The perfect: Base camp for expeditions into the glorious Lake District.
Tell me more: Every expedition needs a base camp, and none are more comfortably equipped than the Britannia Inn in the peaceful Cumbrian village of Elterwater. This 16th century pub-hotel has cask ales, fine wines, locally sourced food and an open fire (with rocking chair) for the perfect post-walk relaxation. Settle in with a copy of Wordsworth’s Lyrical Ballads and read what the poet had to say about your immediate surroundings, especially nearby Elter Water and Grasmere.
Expeditions: From the Britannia you are within reach of two of the best Lake District challenges: a hike up to the summit of Scafell Pike (England’s highest peak at 978 metres (3,209 feet)) and a scramble up Helvellyn, the third highest peak in the land (at 950 metres (3,117 feet)). Helvellyn is also home to two knife-edge arête walks – Striding Edge and Swirral Edge. You’ll need ice axes and crampons to attempt them during winter, though there is a bridleway across the Helvellyn massif if you don’t fancy the arête walk. For those looking for a more relaxing expedition, a loop around Grasmere is a day’s worth of beautiful hiking and perfectly within range of the Britannia.
Further info: The Britannia has its own website at www.britinn.net while for more information about scaling the peaks (or a more simplified walk in the region), including interactive Ordnance Survey maps, click on english-lake-district.info . There is a daily weather watch, which is essential for anyone planning high-altitude scales during winter – lakedistrict.gov.uk/weatherline .
Ordnance Survey map number: OS Explorer Map OL5, OL6 and OL7 – The English Lake District cover the regions.
Ordnance Survey grid references: The Britannia Inn can be found at National Grid coordinates NY 326 047. Scafell Pike is at NY 215 072, Helvellyn is at NY 342 151 and Grasmere is at NY 338 063.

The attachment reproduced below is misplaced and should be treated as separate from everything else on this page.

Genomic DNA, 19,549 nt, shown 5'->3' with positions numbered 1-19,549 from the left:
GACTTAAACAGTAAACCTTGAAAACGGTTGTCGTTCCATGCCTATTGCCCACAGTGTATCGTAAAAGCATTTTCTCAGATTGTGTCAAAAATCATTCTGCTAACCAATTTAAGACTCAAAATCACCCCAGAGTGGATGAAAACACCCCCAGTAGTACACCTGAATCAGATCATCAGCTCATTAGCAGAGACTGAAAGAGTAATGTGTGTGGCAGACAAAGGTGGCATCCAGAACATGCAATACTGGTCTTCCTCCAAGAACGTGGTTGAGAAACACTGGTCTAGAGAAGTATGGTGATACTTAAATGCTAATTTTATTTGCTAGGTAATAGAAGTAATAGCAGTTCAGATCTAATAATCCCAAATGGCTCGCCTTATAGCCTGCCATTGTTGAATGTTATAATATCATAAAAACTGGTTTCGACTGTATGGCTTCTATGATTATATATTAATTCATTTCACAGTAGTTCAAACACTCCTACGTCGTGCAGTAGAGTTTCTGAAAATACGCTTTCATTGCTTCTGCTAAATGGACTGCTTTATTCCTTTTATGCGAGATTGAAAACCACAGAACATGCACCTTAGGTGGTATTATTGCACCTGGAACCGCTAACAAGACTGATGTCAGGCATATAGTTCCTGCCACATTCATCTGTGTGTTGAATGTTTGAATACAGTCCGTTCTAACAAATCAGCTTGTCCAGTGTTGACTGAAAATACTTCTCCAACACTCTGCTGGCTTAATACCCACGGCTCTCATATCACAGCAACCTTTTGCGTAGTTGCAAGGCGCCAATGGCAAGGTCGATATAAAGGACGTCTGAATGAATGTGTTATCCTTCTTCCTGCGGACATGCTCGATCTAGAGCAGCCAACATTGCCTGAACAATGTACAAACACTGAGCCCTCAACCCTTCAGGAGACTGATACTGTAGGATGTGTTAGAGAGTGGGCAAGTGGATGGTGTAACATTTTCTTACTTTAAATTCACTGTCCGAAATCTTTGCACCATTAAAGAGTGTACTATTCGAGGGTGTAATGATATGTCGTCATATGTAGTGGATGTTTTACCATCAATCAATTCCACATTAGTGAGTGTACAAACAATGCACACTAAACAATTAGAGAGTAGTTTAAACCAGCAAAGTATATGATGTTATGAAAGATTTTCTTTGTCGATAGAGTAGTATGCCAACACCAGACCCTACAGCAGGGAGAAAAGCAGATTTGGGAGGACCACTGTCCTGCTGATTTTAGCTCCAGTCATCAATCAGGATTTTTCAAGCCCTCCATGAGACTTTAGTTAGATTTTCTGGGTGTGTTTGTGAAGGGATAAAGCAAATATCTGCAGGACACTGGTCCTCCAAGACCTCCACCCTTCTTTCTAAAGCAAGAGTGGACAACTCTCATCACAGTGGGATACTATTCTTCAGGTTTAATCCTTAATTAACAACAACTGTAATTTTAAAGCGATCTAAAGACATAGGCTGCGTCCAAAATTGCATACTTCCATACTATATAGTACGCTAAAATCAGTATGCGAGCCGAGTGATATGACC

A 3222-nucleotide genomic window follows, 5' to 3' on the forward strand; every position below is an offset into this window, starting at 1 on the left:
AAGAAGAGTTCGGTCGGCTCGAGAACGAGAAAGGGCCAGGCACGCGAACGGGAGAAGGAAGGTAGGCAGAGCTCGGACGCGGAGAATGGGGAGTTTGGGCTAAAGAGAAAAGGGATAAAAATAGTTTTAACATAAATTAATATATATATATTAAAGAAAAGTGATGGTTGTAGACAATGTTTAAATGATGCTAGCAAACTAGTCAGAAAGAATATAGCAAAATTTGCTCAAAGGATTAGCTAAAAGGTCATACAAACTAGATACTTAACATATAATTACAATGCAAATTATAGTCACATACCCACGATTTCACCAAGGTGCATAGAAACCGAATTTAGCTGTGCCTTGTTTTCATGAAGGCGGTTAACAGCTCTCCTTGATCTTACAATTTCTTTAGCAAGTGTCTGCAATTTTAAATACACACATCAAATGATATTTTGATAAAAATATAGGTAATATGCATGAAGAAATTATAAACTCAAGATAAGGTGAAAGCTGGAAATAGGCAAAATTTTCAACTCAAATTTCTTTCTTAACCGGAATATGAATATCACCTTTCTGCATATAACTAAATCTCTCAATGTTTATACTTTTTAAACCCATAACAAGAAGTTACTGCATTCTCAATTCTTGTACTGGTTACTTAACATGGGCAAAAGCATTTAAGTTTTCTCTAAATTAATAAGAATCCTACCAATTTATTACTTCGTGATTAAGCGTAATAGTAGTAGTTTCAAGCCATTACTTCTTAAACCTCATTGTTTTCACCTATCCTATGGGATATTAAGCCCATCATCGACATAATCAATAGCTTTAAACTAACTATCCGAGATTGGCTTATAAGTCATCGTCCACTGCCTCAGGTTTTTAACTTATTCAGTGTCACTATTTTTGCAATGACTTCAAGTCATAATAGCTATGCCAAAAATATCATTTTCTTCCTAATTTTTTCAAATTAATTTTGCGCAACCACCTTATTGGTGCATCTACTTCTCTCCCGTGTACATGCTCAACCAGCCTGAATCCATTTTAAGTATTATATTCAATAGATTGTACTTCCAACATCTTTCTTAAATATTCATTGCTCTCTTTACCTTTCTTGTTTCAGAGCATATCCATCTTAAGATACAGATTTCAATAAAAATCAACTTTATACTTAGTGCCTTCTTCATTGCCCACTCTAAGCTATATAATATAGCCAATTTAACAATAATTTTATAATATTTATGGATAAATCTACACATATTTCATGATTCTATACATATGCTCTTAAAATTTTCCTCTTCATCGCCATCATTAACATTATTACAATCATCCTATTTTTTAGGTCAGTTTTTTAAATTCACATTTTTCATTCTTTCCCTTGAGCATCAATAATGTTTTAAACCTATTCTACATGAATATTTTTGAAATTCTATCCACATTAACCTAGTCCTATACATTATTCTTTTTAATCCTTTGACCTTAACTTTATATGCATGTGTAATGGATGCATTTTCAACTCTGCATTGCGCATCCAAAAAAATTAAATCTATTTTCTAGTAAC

Explore Hurt Wood the Nordic way
Great for: A leisurely stroll before a large lunch.
Tell me more: Peaslake is a picture-perfect English village with a beautiful green, quaint houses and the Hurtwood Inn Hotel – a fantastic restaurant-pub which dominates the square. From here, head south on the aptly named Walking Bottom towards the Hurt Wood Forestry Commission car park, from which networks of bridleways branch off in all directions. It was in this wood that Ridley Scott filmed the opening battle scenes for the film Gladiator. Head uphill past the Duke of Kent School and you’ll eventually reach the summit of Holmbury Hill, from which an incredible view of the South Downs is waiting (as well as the remains of an ancient fort to explore). Head back to Peaslake to sample some of the Inn’s fabulous, locally sourced menu in front of their open fire.
How to do it: This is relatively easy walking, and well signed with Forestry Commission waymarkers to guide you; but if you do fancy joining a group, there’s a regular Nordic walking society (it’s walking but with collapsible ski poles to help exercise the upper body too) who take trips to Peaslake and neighbouring Hurt Wood.
Ordnance Survey map number: OS Landranger Map 187 – Dorking & Reigate covers the region.
Ordnance Survey grid references: The Hurtwood Inn Hotel can be found at National Grid coordinates TQ 085 447, the Forestry Commission car park for Hurt Wood is at TQ 081 438 and the peak of Holmbury Hill can be found at TQ 104 429.